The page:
Cuba Cruises

Cruises To Cuba Could Become Restrictive Under New Trump Policy

Posted: June 17, 2017

Cruises have recently just started to cruise from the United States to Cuba, and avid cruisers are quickly getting onboard to see the enchanting and captivating Cuban Capital Havana.

But, under the new President Trump administraton cruises to Cuba could become more restrictive.

Guests onboard cruise ships sailing to may no longer be able to disembark the ship in Cuban ports such as Havana to see the sights on their own, says John Kavulich, president of the U.S.-Cuba Trade and Economic Council, an organisation that supported the Obama administration’s reconciliation with the island nation.

While final rules won’t be written for several months, it is likely that “only group tours will be permitted for passengers on the vessels,” Kavulich says.

The new policy, which Trump announce at an event in Miami, will end individual “people-to-people” travel from the USA to Cuba, which has been permitted for the past year under rules executed by the Obama administration. Tourists on “people-to-people” trips to Cuba once again will be required to be part of a licensed group.

The new policy also could have an effect on the shore tours that are accessible to guests onboard cruise ships. The policy will limit U.S. businesses from dealing with entities tied to the Cuban military and intelligence services, which govern a substantial sum of the tourism infrastructure in the country.

Kavulich notes that many U.S.-based travel agencies and tour operators contract for tours with Havanatur, which is a subsidiary of Cimex, which is controlled by the FAR, the Revolutionary Armed Forces of the Republic of Cuba.

Under the new President Trump administraton cruises to Cuba could become more restrictive

Still, the degree of the effect on cruise companies, if any, from the limit on dealing with such entities is uncertain. A U.S. Treasury FAQ on the topic said U.S. businesses that already have a affiliation with such entities before the new rules take effect will be permitted to continue with the relationship.

Many in the cruise industry don’t expect the new policy to have a major effect on cruises to Cuba, says long-time industry watcher Mike Driscoll, editor of Cruise Week.

“The belief is ultimately Trump is pro-business, and he (is doing) nothing here to undermine the cruise line business,” Driscoll says. “Expectations are (for) cruise business as usual, once the media spotlight fades away.”

Both Kavulich and Driscoll note the new policy’s group-tour condition should, if anything, benefit the cruise industry to draw more business.

Demand for Cuba cruises has been “impacted by individuals using airlines for independent travel” to Cuba, which now will be prohibited, Kavulich says.

In a statement, industry giant Carnival Corp. said it was “pleased that the policy changes announced by the Trump administration will allow our ships to continue to sail to Cuba.”

Carnival Corp. became the first cruise company to offer voyages from the USA to Cuba in decades when it’s now debunked Fathom brand began trips from Miami in May 2016.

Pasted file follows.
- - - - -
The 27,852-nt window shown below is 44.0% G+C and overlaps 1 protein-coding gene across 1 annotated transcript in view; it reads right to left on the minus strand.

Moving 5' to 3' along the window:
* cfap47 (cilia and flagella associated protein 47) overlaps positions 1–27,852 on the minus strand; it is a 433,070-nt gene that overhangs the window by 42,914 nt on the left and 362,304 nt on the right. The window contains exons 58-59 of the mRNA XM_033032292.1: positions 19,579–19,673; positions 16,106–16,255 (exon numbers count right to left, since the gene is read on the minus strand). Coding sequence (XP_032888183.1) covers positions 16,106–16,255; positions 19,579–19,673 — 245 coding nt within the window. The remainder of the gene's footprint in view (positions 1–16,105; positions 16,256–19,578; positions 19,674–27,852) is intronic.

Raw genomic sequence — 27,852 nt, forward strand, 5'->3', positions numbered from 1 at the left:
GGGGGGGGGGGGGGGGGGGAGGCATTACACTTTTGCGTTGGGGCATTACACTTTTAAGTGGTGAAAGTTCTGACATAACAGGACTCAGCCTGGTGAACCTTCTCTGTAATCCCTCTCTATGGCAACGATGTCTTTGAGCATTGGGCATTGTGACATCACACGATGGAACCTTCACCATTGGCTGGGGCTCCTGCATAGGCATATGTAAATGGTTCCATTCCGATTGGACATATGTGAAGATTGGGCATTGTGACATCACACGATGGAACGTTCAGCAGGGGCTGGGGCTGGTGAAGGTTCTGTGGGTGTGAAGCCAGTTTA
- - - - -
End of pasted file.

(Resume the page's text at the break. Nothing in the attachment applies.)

While Fathom has stopped sailing to the island nation, Carnival Corp.’s much bigger Carnival Cruise Line and Holland America Line brands are scheduled to start Cuba cruises in the coming months.

“Our experience in Cuba this pWe ast year has been extremely positive,” Carnival said in its statement. look forward to the new cruises being planned for Cuba with Carnival Cruise Line and Holland America Line. We also have requested approval for our other brands to travel to Cuba.”

Also releasing a statement saying it was pleased that cruises to Cuba could continue was Norwegian Cruise Line Holdings, the parent company of Norwegian Cruise Line, Oceania Cruises and Regent Seven Seas Cruises. All three of the brands have started Cuba cruises in the last three months.

Norwegian said it would work with the Trump administration to comply with any changes to regulations that are implemented.

“We were very concerned about any potential changes, given how popular Cuba itineraries have proven to be with our guests, and we view this as a win for the cruise industry, our valued guests and travel partners,” Norwegian said in its statement, which was released after Trump spoke. “Across our three brands, there are 70,000 guests booked to sail to Cuba who would have been very disappointed if they were unable to experience this spectacular destination.”

Passengers on cruises to Cuba leaving in the next few weeks will not be affected by the new policy, which won’t take effect until official guidelines are written over the next 90 days.

More than half a dozen cruise lines have launched Cuba voyages from the USA over the past year.

The companies have said that cruises to Cuba offer an prospect for “people-to-people” connections between Americans and Cubans as permissible by U.S. rules governing visits to Cuba.

While the Obama administration loosened restrictions on travel to Cuba in 2016, U.S. visitors still are restricted in the activities they are permitted to do in the country by the terms of the USA’s five-decade-old embargo.

The embargo stipulates that activities fall within one of 12 approved categories. The categories include educational pursuits such as people-to-people exchanges.

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